Bought a furnace for 3k ft cottage which I have constructed. I baulked
at the contractors pricing for ductwork(double the cost of furnace ) .
Contractor will install and hook up furnace and has drawn up a duct
design with register locations and duct sizing. Looking for reference
material, web or otherwise on abc's of ductwork installation for DIY ers
Oh man, brace yourself: this should be interesting... not too many DIYs
'round here--many HVAC pros, though, and I expect the swearing to begin
in aprox. 1 hour... : )
PS. Buy all three tin snips (yellow, green, red) and some nice, thick
Ductwork is nothing more than some cheap tubes to blow air through. It is
real easy to do and doesn't need to be fancy. You can do it yourself--go to
lowes and get a 500 ft box of the 4" plastic flexible dryer duct and about 4
rolls of duct tape. After you do the first one, the rest get much easier.
You can easily make adjustments afterwards if it doesn't seem right.
What type of thermostat are you planning to use? Most folks skimp on the
thermostat, which is at the heart of 90% of most problems with HVAC systems.
Good luck. You're about to find out why the duct work costs double
the furnace. And he actually gave you a heck of a deal if it was only
going to be double.
3,000 ft cottage and crying about the price of the HVAC. Sheeez.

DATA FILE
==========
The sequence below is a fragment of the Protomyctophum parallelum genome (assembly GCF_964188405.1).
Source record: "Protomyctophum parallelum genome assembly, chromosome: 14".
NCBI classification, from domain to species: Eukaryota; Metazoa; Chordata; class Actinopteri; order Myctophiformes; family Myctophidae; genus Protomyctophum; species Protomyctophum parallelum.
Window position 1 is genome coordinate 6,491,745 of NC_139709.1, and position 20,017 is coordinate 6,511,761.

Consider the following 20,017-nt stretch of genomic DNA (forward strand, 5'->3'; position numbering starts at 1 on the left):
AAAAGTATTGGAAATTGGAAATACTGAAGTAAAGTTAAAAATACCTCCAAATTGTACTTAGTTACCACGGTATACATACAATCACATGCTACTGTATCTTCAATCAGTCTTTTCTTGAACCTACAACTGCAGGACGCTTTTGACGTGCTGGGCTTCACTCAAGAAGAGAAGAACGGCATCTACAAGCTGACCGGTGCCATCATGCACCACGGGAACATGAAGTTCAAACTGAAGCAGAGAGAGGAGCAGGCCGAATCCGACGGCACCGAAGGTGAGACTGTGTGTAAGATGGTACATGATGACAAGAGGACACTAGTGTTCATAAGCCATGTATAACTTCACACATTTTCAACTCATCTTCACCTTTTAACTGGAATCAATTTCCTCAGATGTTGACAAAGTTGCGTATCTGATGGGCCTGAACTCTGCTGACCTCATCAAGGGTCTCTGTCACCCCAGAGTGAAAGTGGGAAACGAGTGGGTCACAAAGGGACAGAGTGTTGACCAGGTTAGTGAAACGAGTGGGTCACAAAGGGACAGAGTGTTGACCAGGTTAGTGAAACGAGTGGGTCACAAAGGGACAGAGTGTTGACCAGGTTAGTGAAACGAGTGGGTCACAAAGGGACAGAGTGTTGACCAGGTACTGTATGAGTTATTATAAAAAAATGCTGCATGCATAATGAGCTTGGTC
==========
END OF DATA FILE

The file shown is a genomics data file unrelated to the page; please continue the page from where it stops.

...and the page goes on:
A cat would be man\'s best friend, but
never stoops to it.
By the time you add it all up, including cost of tools and the hassles of
dealing with sheetmetal you might find it's not such a bargain to DIY. Not
that you can't save yourself a fair amount of money, but it won't come
without a LOT of work and repeated trips to the HVAC supply store.
I lived next door to the most insane rehabbers I'd ever come across.
They rebuilt this house from the foundation up and they did most of
the work themselves--complete demo, taking it up a 2nd level framing,
levelling beams, did all their own drywalling/mudding, windows, doing
the siding themselves, and since they work full time at other jobs and
being active with their 2 kids, it's taken them over a year...in fact
they're still working on it. It takes a lot for them to get someone
else in to do something since they're control freaks. They're also
cheap bastards, only willing to pay a little for hired labor in.
Anyway, ductwork and HVAC were among the very few things they opted to
pay someone else to do. This may lend additional weight to the chorus
of folks saying this job may really not be something you'll enjoy
The shingles, rough plumbing, and I think rough electrical were the
only other places they got side jobbers in to assist.
He knows your using his info but not his sevices on the duct work?
And when the contractor is finished, you'll have pics to take to show
the integrity and professional install of the system. Tight fitting joints,
properly insulated so it doesn't drip condensate onto the drywall, etc.
And when you are finished it may look more like it was put together by
drunken Lumberjacks. Or at the very best a first time do-it-yourselfer. And
the average is somewhere in between.
There are/were trade schools just for tin knockers, with 4 year
apprenticeship programs, journeyman, master, the whole cigar. What I'm
saying is this is skill that is practice oriented rather than
information/knowledge oriented. A book will be way better than any web based
HomeOwnersHub.com is a website for homeowners and building and maintenance pros. It is not affiliated with any of the manufacturers or service providers discussed here.
All logos and trade names are the property of their respective owners.